Story | 19 Feb, 2021

Landscape architects combating ecosystem degradation

CEESP News by Tobiloba Akibo, Tunji Adejumo, Kharbal James Kaltho (CEESP-member) & Ibrahim Bala Girku *

The Society of Landscape Architects in Nigeria (SLAN) launced a lecture series with the theme “UN Decade of Ecological Restoration,” discussing ways landscape architects can and are combating ecosystem degradation, reviewing best practices, lessons learned and tools used.

The Society of Landscape Architects in Nigeria (SLAN) - in collaboration with International Federation of Landscape Architects, Africa (IFLA Africa) - recently launched a series of lectures geared towards addressing the decade of UN ecological restoration and the prospects for Nigerian landscape architects. The series focuses on discussing ways landscape architects can and are combating ecosystem degradation, reviewing best practices, lessons learned, and tools used.

The first lecture, facilitated by Dr Tunji Adejumo, was an introduction to what the UN ecological restoration goals are and how landscape architects can provide solutions in different capacities, from urban landscape restoration to urban open spaces, forest landscape restoration, food security, agricultural land restoration, river restoration, wetlands stabilization, flood risk management, etc. 

Lecture series: landscape architects combating ecosystem degradationPhoto: Tunji Adejumo
The United Nations decade on ecosystem restorations (2021-2030) challenges everyone to massively scale up restoration efforts that breathe new life into our degraded ecosystems, which in turn helps connects us and give us a chance at a healthier life. Dr Adejumo stressed the importance of landscape architects streamlining their careers to take up the task to address the ecological degradation.

During the 2nd lecture, Kharbal James Kaltho talked about Nature-based Solutions and their applications in watershed management, highlighting the different ways landscape conservation best management practices can be applied in agricultural watersheds to improve water quality, reduce siltation from agricultural land-use practices, mitigate flooding, stream banked erosion, promote denitrification and improve soil organic matter. His talk highlighted the role agricultural plays in the global climate change discussions, owing to its huge contribution of greenhouse gases through land use change and the unsustainable use of nitrogen based fertilizers, mainly nitrogen, phosphorus, and potassium (NPK) as opposed to building natural soil organic matter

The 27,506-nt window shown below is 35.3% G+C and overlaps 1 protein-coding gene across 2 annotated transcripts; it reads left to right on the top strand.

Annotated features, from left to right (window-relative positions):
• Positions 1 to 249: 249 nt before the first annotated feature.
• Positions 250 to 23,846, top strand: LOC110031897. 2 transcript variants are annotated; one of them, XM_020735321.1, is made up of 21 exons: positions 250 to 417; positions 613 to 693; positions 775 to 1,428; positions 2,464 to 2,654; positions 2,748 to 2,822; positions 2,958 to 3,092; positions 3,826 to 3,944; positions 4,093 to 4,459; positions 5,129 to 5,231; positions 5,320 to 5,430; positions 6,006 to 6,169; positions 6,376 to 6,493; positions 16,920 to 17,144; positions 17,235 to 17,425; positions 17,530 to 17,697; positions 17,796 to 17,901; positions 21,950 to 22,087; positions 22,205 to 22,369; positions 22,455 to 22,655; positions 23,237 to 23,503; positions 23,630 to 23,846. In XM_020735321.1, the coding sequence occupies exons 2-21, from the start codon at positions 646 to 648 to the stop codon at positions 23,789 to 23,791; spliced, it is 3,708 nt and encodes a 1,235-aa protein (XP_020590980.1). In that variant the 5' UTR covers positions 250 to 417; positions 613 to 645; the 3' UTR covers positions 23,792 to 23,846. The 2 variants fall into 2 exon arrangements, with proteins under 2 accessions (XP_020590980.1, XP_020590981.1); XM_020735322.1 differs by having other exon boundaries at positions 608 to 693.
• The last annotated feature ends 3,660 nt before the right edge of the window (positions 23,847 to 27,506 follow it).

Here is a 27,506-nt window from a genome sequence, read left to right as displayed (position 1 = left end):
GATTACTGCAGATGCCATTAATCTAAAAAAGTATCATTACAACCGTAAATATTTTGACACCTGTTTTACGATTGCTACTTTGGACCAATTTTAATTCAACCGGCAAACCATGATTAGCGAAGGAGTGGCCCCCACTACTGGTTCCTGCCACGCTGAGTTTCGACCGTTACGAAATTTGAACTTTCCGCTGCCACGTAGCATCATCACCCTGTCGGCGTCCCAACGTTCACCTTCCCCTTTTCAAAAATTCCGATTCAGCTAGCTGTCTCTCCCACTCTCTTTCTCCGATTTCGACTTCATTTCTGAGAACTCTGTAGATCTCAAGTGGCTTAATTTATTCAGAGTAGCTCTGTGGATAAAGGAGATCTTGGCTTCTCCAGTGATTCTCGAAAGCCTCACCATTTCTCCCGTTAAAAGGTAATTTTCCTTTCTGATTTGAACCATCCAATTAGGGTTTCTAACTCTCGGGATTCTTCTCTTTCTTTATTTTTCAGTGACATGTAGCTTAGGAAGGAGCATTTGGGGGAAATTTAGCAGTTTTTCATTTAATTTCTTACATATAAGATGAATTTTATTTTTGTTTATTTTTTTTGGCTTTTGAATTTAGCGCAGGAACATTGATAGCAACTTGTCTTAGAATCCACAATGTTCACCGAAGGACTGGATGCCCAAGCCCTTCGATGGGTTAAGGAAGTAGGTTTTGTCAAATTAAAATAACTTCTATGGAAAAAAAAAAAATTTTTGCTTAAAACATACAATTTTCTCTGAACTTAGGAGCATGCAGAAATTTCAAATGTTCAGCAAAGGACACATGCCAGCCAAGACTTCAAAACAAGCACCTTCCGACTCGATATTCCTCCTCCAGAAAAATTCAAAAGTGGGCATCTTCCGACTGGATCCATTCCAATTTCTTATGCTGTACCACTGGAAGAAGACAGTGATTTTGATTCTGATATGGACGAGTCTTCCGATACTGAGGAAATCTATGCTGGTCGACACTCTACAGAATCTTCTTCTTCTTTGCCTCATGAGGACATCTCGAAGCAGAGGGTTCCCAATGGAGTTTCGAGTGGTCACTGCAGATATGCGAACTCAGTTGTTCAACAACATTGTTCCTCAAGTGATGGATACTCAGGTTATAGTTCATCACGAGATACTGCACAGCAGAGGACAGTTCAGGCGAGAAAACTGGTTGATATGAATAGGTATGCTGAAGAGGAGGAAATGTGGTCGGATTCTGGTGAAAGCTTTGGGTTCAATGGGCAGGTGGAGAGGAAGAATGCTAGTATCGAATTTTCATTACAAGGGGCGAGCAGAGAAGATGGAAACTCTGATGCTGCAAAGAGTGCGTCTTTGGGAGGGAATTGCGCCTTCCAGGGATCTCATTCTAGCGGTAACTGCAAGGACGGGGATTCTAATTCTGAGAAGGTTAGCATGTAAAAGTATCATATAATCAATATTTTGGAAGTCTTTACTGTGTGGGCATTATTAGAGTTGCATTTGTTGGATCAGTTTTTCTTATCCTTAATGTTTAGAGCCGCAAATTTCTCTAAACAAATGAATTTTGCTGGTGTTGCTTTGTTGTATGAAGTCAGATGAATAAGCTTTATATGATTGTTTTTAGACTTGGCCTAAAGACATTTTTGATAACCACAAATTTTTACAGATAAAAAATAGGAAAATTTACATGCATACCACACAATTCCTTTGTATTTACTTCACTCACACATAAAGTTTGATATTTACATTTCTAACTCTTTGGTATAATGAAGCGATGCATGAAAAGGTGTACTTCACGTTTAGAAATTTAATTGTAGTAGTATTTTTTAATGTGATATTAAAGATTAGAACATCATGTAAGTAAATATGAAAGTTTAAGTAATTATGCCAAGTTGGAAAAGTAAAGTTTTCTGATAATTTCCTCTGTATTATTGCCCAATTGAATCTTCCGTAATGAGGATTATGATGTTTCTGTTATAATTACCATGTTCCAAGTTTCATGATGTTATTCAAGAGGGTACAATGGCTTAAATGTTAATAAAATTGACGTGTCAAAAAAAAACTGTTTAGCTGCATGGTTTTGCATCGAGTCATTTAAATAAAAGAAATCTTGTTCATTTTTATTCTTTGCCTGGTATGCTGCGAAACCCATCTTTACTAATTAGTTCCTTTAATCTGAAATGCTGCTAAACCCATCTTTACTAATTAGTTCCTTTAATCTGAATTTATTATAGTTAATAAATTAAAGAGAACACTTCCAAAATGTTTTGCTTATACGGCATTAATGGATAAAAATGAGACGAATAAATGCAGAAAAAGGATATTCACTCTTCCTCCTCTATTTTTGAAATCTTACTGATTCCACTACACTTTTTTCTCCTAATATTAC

Lecture series: landscape architects combating ecosystem degradationPhoto: Kharbal Kaltho
Among the case studies discussed was an assessments titled ‘The Saye River Bank Failure’, posted on the IUCN CEESP website in 2017, which was also featured as a case study in the lessons learned implementing restoration projects in the UN Food and Agriculture Organization (FAO) land and water discussion paper titled Nature-Based Solutions for agricultural water management and food security

Many innovative ways were highlighted on how we can prevent, halt and reverse ecosystem degradation in regional agricultural landscapes. The lecture ended with a call to challenge landscape architects to focus on regional landscape issues for the protection and revival of our ecosystems.

As part of SLAN's goal of public enlightenment on environmental stewardship, and the drive to systematically address social challenges, the lecture series was made public with good attendance and with the recordings published on the SLAN YouTube page and other social media platforms. 

Link to the first lecture facilitated by Dr Tunji Adejumo Link to the second lecture facilitated by Kharbal Kaltho


*  Tobiloba Akibo1, Tunji Adejumo2, Kharbal James Kaltho (CEESP-member)3 & Ibrahim Bala Girku4

Kharbal James Kaltho, International Federation of Landscape Architect (IFLA) Africa Chair on Communications and External relations (CER) and a member of IUCN CEESP